The pause between the end of the punchline and the opening chords of a laughing crowd only last for a second, but there’s much more than silence in that pause. Something happens in the audience’s mind. A bond is formed. A connection is made. The performer and the observer become separate components of a singular entity. This is the magic of humor. Though not specifically reserved for comedians – musicians, poets, actors and teachers can all surely relate to those incredible moments – there’s something about laughing, and making someone laugh, that is a wholly unique experience.
There are few experiences more universal than laughter. Humor is as integral to the quality of life as eating, sleeping and breathing. But laughter is more than a collection of reflexive audible contractions. It’s a nonverbal, though decidedly vocal, expression of trust.
The jury is out on the origin of laughing, but many evolutionary psychologists believe that we developed the ability to laugh simply because it brings us closer together. We’ve all heard various sentiments on the healing power of laughter, some anecdotal, some backed by research.
Either way, laughter is a powerful force in the human experience. And those who possess the gift of eliciting laughter are more than just talented: They’re wayfarers. They’re able to bring a distinctive voice, and with it, their views and experiences, to the masses.
By sharing themselves and being funny, they expand more than the diaphragms of their audiences, but also their overall worldview as well. And an expanding worldview sparks compassion and empathy, two of the most effective vaccines against many societal ills – racism in particular. In order for racism to thrive, there must be a dehumanizing effect. The bigot must distance, or “other” those who don’t share their physical characteristics and/or ethnic heritage. Seeing people as something other than people allows prejudice and ignorance to fester. But the realization of commonality can trump hate.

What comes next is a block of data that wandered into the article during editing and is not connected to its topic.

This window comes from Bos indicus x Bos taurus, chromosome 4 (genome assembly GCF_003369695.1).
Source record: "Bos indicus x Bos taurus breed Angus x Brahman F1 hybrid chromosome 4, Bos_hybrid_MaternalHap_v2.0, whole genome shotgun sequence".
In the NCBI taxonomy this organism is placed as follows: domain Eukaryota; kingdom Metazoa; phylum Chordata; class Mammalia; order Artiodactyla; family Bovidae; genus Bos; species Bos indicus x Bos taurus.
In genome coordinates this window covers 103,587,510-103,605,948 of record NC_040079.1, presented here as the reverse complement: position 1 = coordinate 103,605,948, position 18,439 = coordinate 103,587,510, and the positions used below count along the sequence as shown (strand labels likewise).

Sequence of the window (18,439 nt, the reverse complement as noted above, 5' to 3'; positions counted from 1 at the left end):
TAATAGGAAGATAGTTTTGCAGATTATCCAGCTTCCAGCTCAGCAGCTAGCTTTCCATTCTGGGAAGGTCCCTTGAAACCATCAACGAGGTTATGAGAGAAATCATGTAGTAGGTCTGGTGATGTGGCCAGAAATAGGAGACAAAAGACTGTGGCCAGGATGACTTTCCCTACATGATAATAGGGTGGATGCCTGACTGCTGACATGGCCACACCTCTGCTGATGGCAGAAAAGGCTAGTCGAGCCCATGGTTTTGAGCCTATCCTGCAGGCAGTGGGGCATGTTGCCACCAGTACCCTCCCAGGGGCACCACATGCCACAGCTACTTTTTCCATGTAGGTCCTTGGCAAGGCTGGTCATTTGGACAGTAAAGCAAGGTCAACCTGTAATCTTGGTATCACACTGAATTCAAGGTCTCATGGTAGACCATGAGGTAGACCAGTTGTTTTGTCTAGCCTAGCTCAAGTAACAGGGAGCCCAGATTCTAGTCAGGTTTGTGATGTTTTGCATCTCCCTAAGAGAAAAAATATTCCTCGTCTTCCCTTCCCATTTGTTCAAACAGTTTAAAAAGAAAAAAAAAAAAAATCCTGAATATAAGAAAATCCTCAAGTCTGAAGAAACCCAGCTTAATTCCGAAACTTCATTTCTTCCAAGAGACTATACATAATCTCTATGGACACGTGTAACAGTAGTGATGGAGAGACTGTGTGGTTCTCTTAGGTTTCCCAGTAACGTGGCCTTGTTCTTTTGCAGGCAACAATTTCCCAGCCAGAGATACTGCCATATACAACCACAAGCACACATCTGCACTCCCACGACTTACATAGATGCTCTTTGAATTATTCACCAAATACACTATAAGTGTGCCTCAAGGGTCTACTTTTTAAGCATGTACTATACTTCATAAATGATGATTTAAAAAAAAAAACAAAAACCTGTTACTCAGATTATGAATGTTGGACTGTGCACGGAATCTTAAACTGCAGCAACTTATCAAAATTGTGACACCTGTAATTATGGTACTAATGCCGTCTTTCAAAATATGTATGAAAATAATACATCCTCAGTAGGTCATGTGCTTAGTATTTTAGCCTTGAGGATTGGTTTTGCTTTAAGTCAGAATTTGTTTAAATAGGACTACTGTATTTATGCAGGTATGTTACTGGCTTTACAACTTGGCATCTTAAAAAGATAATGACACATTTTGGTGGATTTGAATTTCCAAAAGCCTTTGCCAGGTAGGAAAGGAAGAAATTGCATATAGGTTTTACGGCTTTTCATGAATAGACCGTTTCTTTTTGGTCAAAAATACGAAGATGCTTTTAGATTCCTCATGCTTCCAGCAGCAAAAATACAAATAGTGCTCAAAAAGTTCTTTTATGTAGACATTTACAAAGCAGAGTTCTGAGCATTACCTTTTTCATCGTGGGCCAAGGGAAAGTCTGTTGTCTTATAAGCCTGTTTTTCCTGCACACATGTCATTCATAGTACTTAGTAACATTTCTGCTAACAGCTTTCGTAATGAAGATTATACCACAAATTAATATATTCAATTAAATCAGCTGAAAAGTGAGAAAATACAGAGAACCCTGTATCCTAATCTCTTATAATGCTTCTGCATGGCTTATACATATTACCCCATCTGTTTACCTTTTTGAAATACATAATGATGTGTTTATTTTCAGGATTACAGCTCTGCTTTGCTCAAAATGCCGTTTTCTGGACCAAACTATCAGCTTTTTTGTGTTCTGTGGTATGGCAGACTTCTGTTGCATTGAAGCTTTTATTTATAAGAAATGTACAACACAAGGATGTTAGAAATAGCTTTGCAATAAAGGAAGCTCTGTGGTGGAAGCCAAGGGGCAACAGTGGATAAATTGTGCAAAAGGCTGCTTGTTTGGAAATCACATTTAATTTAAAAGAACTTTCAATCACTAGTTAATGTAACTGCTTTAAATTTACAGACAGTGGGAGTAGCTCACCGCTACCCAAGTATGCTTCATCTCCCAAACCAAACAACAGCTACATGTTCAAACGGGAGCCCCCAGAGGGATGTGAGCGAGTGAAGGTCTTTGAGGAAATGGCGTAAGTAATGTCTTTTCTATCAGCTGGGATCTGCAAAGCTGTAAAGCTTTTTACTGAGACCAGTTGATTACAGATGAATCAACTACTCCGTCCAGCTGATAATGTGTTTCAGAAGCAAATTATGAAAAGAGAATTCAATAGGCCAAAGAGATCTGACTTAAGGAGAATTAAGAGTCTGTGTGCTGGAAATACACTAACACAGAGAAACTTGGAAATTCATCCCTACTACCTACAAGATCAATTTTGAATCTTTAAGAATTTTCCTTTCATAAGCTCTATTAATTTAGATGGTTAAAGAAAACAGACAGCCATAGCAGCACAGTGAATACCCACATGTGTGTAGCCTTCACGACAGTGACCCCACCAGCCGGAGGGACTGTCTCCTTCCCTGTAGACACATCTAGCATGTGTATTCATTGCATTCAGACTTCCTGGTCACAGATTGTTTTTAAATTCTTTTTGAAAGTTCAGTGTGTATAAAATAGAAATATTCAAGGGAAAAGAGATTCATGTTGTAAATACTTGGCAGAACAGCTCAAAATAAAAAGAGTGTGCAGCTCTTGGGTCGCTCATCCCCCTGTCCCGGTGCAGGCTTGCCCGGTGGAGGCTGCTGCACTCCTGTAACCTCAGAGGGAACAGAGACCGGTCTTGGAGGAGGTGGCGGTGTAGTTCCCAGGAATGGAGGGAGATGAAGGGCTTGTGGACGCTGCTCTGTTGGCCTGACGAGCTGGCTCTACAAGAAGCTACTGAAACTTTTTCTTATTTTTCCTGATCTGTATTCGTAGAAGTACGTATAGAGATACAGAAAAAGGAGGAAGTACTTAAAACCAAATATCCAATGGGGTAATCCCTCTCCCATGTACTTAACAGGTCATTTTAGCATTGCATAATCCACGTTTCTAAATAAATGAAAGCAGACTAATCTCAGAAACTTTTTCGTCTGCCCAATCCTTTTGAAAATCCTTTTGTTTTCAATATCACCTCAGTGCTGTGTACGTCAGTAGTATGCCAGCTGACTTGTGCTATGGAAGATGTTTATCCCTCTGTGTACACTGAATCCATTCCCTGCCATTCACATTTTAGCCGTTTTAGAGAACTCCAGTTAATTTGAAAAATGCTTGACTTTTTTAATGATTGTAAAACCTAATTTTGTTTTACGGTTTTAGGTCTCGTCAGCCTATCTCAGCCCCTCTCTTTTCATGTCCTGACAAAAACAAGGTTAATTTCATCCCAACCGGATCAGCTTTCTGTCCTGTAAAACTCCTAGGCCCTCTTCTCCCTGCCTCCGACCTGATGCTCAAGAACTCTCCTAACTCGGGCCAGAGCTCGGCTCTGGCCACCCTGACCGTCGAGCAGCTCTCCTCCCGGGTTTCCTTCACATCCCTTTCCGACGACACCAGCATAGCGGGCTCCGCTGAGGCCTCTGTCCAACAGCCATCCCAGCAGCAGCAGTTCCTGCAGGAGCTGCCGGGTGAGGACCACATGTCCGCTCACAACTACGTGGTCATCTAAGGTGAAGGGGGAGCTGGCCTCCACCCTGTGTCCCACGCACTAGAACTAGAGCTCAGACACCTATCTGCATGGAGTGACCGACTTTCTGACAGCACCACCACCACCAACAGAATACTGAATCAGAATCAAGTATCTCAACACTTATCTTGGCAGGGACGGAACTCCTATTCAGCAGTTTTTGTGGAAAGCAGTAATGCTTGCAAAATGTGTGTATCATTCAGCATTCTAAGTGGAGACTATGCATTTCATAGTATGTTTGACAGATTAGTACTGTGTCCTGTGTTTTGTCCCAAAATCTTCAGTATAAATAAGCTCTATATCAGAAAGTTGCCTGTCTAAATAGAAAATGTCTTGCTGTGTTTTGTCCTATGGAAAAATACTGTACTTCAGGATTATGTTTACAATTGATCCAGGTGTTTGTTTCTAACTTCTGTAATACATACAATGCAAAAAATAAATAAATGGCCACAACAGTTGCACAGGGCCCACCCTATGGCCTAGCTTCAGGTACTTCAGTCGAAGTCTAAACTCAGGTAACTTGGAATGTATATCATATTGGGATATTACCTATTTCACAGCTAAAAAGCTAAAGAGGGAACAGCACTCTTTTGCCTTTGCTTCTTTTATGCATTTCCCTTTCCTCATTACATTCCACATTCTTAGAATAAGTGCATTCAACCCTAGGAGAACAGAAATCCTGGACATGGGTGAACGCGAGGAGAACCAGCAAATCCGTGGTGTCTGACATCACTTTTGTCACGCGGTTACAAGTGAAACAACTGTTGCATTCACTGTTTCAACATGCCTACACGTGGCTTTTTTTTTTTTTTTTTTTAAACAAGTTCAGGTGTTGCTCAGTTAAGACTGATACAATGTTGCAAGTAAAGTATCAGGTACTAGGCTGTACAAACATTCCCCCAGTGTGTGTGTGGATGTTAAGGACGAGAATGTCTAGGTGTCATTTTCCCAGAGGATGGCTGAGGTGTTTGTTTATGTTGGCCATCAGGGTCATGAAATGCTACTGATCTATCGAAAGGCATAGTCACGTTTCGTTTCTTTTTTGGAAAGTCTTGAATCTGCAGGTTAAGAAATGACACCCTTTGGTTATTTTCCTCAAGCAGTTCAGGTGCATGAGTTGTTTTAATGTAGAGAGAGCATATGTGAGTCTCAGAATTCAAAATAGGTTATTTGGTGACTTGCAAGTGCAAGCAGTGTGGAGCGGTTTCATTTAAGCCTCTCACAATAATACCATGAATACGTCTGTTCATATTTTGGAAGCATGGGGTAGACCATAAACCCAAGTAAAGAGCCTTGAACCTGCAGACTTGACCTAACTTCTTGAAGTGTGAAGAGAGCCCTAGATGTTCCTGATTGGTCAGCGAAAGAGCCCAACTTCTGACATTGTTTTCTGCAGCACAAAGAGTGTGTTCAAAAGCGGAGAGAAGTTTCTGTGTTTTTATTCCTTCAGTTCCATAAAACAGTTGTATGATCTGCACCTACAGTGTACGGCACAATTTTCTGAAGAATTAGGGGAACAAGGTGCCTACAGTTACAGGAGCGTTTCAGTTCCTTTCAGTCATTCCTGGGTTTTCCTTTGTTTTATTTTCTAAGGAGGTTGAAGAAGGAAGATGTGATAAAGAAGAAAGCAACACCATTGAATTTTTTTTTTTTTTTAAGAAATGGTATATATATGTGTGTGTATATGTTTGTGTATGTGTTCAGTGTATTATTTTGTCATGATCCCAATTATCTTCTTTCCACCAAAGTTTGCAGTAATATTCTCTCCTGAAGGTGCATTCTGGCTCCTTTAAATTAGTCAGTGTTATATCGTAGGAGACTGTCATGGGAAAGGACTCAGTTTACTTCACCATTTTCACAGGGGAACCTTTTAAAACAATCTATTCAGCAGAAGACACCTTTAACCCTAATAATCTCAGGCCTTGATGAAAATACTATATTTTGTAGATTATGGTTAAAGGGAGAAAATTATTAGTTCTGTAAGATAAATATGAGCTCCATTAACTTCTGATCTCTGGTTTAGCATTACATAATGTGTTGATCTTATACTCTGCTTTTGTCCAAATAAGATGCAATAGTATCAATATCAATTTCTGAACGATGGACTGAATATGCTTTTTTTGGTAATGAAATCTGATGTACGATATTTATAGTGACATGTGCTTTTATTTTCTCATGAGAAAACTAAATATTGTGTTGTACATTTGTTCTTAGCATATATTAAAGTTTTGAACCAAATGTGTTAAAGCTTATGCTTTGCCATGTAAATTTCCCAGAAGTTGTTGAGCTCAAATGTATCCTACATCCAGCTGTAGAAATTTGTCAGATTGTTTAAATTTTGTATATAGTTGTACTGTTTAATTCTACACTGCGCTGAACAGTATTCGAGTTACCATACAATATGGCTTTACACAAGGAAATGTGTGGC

When you think of Minnesota comedy, a few names immediately come to mind: Al Franken, Louie Anderson, Maria Bamford, Mo Collins, the late, great Mitch Hedberg. Your parents may have listened to A Prairie Home Companion. Your grandparents may have laughed at the antics of Pinky Lee. While all of these luminaries were undeniably great, it does paint a fairly monochromatic picture of our homegrown humor.
But the truth is that our comedy is as varied and diverse as a spring forecast in Saint Paul.
John Gebretatose and Joy Dolo are founders of Blackout! Improv Comedy, a Minneapolis-based improv comedy group. Performances cover the standard improv games and audience suggestions, but also feature segments, where special focus is given to civil rights issues like police brutality, white privilege and cultural appropriation. Miss Shannan Paul is a standup comedian, speaker, radio host on MyTalk1071, co-host of the BeOurGeek podcast and a regular on The Jason Show on Fox9. I sat down with these three incredibly talented – and hilarious – Twin Cities performers to gain more insights into how they break a leg, while breaking new ground.
So I know this is a question that performers get all the time, but what brought you into the art form? Why comedy? Was it sort of a fluke, like you had a few friends that said you were funny and pushed you on stage, or you got older and realized you were funny so decided to try it?
JOY DOLO: Well, I got into performing when I was in sixth grade. Because I was also very nervous and shy. I grew up in Fridley and I’m first generation Liberian. So I didn’t fit in with like African people, because I sound like this. But I didn’t fit in with Black people…because I sound like this, and I didn’t fit in with the white people because I look like this. It was just a whole cacophony of….nonsense. So I was very alone, very shy, didn’t say much, and Kevin Duncher came to my lunch table and said, “Hey, do you want to be in a play?” And I said, “No.” And he said, “Okay, I’ll see you at auditions after school.” So I auditioned for Snowy Off-White and The Eight Little Dudes. I created the role of Itchy. And I had three or four lines, and they were all very funny. There was something that happened when I said a line, and people reacted, so I think that was my first seed of confidence. So as opposed to going a different route growing up, I only went through theater.
JOHN GEBRETATOSE: Well, I’ve been funny since like, kindergarten. We had a Santa Claus that came in, and there’s nothing weird or wrong about it, but he was Asian. And I was a young kid, and I said, “Well, the Santa that I know is white, not Asian,” so I pulled his beard down – and this isn’t anti-Asian – but I had everyone laughing, including Santa. Even he thought I was charming because of how I went about it.
JD: And then he went home and drank a whole fifth of vodka?
SHANNAN PAUL: Was that his last day? Oh, John.